One issue the UI already has taken some action on relates to its critical incident management plan. According to the audit, the plan doesn’t clearly define emergency management roles or contain “standard elements” aligning with national frameworks. It includes “unique emergency terms and definitions” not used consistently across campus, hurting the UI’s ability to coordinate its emergency plans and resources.



The university has updated aspects of its plan and its operations manual — formally placing Emergency Management Coordinator Johnson in charge of directing and maintaining emergency plans, for example.



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Throughout the report, auditors noted areas where the university falls short of federal and national guidelines.



The Federal Emergency Management Agency, for example, requires after-action analyses and reporting that include possible solutions and a plan to train and test those solutions.



The UI audit, which assessed campus emergencies between July 2015 and September 2017, found an after-action report for just one — a fire last June in the Bowen Science Building. At the time of the audit, a follow-up fire assessment remained under development and review.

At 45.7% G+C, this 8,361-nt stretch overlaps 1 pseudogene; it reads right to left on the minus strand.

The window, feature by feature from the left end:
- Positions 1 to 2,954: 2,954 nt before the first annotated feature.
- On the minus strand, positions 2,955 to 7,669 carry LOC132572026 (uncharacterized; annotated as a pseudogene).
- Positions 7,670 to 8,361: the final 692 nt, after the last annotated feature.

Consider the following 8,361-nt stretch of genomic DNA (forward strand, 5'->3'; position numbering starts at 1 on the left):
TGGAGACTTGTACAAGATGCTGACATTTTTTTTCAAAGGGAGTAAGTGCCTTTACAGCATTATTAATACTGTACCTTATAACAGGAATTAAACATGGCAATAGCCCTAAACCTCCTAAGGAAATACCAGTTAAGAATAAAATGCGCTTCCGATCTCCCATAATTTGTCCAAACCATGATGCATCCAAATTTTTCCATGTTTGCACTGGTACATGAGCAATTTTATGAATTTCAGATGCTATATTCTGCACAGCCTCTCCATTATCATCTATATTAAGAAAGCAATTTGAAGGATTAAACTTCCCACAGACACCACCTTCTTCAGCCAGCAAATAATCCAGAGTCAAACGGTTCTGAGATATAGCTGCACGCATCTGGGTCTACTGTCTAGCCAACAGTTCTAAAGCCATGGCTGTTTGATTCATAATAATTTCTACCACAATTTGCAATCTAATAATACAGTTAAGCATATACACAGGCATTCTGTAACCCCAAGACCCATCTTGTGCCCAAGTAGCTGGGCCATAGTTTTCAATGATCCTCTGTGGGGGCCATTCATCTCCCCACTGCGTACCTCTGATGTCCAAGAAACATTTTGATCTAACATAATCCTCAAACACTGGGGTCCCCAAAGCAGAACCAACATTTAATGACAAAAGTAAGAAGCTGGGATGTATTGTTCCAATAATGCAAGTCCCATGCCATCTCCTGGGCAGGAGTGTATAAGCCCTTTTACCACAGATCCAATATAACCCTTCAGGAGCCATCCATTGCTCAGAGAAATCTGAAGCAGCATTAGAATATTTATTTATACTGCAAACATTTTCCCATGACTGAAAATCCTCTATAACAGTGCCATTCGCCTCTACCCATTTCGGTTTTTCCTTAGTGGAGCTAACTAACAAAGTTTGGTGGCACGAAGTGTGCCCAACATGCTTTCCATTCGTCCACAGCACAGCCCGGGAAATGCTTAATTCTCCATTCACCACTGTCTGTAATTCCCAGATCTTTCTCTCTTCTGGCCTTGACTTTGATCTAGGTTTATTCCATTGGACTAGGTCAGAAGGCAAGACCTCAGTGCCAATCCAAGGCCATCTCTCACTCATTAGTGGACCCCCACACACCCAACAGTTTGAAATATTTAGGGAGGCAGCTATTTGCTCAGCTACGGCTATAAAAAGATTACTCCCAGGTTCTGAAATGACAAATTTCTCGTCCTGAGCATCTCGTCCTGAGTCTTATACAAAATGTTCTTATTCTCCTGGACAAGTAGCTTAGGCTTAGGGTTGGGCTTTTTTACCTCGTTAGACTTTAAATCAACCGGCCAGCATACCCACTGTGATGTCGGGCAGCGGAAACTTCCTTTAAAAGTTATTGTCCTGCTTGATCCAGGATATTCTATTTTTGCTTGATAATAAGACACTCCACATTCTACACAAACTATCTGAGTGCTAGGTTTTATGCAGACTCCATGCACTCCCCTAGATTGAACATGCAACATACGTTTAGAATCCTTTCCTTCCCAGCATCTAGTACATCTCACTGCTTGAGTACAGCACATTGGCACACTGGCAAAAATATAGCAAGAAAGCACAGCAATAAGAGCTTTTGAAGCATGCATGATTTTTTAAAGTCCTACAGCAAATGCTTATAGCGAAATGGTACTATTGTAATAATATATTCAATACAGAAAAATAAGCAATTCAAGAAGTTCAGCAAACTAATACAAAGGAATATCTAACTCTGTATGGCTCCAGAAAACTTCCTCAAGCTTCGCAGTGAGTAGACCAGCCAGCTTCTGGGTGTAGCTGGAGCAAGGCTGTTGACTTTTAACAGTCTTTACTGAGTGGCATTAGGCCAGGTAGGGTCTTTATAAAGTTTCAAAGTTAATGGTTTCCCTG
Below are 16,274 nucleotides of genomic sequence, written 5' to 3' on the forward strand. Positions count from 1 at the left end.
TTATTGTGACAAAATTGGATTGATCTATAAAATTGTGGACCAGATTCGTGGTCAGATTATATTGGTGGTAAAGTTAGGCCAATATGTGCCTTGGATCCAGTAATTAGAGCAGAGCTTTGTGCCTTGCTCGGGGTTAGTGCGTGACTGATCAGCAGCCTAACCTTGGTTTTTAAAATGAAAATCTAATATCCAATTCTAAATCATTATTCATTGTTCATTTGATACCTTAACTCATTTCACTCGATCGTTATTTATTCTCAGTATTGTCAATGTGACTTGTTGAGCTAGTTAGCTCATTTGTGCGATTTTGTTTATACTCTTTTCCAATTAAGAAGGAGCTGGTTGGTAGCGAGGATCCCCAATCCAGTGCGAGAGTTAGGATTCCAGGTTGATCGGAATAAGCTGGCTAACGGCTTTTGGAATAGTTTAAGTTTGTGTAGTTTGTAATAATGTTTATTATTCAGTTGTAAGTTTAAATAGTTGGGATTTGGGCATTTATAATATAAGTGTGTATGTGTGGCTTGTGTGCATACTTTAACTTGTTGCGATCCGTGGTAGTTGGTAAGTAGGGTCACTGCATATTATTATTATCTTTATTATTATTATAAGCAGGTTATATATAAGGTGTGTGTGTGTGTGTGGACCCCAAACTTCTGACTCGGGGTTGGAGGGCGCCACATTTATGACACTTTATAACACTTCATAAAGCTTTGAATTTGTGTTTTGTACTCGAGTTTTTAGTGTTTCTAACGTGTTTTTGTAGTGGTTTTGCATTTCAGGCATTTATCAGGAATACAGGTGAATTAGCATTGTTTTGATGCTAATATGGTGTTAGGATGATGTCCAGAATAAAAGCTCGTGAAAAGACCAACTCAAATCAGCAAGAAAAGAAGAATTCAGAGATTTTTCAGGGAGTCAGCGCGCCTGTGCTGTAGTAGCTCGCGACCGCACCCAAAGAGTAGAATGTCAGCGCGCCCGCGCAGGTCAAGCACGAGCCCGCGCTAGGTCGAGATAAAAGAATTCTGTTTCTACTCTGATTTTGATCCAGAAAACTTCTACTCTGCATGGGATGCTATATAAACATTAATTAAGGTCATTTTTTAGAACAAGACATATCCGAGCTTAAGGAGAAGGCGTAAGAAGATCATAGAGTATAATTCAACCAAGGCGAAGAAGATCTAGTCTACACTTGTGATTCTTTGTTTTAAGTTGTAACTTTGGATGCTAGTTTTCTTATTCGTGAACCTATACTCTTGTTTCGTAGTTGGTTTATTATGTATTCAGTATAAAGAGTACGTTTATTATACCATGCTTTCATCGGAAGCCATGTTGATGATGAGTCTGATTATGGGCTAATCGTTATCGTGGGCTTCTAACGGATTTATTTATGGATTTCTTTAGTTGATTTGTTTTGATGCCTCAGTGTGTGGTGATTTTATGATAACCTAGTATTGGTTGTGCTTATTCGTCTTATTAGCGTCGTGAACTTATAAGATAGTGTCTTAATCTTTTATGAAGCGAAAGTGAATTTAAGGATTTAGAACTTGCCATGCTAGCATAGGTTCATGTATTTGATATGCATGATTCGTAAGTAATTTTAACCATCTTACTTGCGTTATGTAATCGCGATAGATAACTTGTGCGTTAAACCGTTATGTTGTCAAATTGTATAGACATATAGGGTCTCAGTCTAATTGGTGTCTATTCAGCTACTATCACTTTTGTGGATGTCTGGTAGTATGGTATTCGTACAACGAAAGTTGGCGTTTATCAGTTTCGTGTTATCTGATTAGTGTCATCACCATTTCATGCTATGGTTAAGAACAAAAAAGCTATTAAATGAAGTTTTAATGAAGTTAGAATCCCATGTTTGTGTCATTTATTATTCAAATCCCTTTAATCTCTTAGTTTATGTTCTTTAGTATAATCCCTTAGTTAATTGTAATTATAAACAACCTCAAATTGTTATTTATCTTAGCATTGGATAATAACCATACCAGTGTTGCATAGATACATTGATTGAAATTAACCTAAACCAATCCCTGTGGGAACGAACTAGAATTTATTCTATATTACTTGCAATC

“No other incident documentation has been generated or distributed,” the audit said.



The university hasn’t developed a multiyear training and mock exercise program, as defined by the Department of Homeland Security, “increasing the risk that emergency responses will not be adequately performed.”



That deficiency means not all members of the UI’s Critical Incident Management Team have completed FEMA training, and UI annual emergency exercises have not consistently included other jurisdictions.



Additionally, UI colleges, departments and buildings themselves have varying emergency plans, trainings and exercises, the audit found.



“College and department emergency exercises are voluntary and performed inconsistently,” auditors reported.



Although the Occupational Safety and Health Administration requires employers create and communicate emergency action plans that spell out procedures for emergency evacuation, exit routes and how to account for employees, UI plans “are not consistently created or communicated to faculty, staff, and students.”



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The UI’s emergency communication tools — Hawk Alerts, telephones, cellphones, email, radios and sirens — are “not regularly reviewed or tested as part of emergency exercise activities,” the report said.



The UI, in response to the findings, committed to developing a solution for communicating disaster information “quickly and efficiently.”



Johnson said a new policy has been put in place to ensure the appropriate standards are being followed in regard to alarms on campus.



The university, according to auditors, also vowed to create a standardized process for conducting “after-action reviews” in hopes of learning lessons and identifying gaps in plans and responses by August. And it committed to updating building-specific emergency action plans by July.



The Board of Regents this week is scheduled to discuss the internal audit and campus security at all its public universities.



l Comments: (319) 339-3158; [email protected]